International Trade:

U.S. Efforts to Counter Competitors' Tied Aid Practices

T-GGD-95-128: Published: Mar 28, 1995. Publicly Released: Mar 28, 1995.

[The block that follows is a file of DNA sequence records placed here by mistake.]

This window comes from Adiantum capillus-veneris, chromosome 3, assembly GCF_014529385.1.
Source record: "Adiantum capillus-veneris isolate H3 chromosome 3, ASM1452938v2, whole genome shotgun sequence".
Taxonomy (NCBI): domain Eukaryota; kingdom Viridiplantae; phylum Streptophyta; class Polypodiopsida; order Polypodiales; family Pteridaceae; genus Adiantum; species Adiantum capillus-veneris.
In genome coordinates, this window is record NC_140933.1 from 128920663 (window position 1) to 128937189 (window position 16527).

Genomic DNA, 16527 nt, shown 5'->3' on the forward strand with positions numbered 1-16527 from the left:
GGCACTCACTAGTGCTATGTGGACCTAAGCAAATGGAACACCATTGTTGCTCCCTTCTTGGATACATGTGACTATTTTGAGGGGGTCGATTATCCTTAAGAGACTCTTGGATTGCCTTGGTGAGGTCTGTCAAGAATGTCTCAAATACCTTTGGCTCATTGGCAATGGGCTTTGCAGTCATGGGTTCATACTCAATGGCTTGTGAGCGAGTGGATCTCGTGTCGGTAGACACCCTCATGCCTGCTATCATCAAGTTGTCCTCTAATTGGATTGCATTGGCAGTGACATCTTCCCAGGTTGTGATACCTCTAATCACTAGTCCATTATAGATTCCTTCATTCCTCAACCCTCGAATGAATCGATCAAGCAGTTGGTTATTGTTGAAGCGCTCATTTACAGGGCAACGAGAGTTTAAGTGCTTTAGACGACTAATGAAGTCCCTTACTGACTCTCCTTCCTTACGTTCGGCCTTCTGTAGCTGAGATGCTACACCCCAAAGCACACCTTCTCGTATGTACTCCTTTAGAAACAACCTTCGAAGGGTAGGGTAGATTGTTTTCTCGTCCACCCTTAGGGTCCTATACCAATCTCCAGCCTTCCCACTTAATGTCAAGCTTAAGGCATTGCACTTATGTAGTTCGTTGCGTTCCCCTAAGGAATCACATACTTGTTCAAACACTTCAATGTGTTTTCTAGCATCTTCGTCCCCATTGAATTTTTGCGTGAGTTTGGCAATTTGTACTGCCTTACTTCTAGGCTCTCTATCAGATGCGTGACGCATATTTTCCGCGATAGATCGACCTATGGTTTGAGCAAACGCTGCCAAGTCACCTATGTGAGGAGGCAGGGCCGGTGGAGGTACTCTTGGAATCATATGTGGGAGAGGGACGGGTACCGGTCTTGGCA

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GAO discussed the tied aid practices of the United States and its major competitors, focusing on the: (1) adverse effects of foreign tied aid programs on U.S. exports; and (2) effectiveness of U.S. efforts to mitigate these potential adverse effects. GAO noted that: (1) foreign competitors' tied aid practices can cause trade distortions, adversely affect economic development policy decisions, and put U.S. exporters at a competitive disadvantage; (2) the United States may have lost up to $1.8 billion per year because of U.S. competitors' tied aid practices between 1988 and 1991; (3) the greatest impact of competitors' tied aid practices on the United States involves losses in potential long-term business opportunities and reduced access to certain overseas markets; (4) U.S. trade policy has generally opposed tied aid and dissuaded U.S. competitors from using it; (5) the United States has negotiated multilateral agreements within the Organization for Economic Cooperation and Development to restrict the use of tied aid and established a Tied Aid Capital Projects Fund so that the Export-Import Bank can counter tied and untied aid that could be harmful to U.S. interests; and (6) although U.S. efforts seem to have reduced competitors' tied aid practices, these efforts have not been in effect long enough for an adequate analytical assessment of their impact.

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